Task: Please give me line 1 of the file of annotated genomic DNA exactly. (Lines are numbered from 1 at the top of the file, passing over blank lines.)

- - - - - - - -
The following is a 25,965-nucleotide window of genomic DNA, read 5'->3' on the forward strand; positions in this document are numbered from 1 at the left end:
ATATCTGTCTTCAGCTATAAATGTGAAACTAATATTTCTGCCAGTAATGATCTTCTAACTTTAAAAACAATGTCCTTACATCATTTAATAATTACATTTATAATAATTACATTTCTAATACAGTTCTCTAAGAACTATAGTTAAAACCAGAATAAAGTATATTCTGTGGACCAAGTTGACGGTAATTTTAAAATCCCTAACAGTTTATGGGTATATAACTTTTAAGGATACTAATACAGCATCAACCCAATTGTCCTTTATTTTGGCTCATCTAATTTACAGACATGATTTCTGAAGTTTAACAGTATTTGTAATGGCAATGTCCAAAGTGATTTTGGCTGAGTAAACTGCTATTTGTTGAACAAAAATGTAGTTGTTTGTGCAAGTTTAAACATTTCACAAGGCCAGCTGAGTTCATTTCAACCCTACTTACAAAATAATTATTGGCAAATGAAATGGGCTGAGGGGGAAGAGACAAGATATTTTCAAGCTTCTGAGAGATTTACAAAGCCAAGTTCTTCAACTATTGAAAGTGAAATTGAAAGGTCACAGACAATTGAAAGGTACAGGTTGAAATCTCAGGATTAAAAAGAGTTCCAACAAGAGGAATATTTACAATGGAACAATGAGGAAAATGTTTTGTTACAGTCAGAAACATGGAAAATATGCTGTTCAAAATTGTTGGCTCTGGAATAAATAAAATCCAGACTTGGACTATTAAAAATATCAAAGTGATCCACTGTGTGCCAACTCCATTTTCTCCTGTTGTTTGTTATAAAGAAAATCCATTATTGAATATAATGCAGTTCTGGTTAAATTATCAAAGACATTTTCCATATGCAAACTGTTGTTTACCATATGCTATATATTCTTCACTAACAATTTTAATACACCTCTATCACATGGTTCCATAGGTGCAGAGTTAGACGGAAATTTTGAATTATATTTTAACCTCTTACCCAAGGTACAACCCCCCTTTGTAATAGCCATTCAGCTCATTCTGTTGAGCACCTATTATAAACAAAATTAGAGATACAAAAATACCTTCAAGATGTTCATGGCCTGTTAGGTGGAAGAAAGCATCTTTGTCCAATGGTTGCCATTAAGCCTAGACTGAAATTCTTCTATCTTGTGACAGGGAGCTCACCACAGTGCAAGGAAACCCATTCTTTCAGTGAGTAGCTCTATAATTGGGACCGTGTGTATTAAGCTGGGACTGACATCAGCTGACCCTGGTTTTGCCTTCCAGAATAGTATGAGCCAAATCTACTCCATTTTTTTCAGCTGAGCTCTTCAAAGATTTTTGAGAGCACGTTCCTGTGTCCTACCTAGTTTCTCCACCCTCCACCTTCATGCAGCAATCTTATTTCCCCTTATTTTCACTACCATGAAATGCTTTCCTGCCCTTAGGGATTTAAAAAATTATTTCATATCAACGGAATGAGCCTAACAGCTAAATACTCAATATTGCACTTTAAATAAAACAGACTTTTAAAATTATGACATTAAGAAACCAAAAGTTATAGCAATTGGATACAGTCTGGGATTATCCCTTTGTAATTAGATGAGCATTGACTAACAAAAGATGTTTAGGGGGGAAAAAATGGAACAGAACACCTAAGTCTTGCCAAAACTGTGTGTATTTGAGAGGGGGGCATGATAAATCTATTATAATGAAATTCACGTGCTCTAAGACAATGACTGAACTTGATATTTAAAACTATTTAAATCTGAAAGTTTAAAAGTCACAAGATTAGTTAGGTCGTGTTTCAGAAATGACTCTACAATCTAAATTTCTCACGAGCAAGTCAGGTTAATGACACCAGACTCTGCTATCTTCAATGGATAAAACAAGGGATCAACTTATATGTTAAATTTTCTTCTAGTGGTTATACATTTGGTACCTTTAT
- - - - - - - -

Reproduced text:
The following is a 25,965-nucleotide window of genomic DNA, read 5'->3' on the forward strand; positions in this document are numbered from 1 at the left end: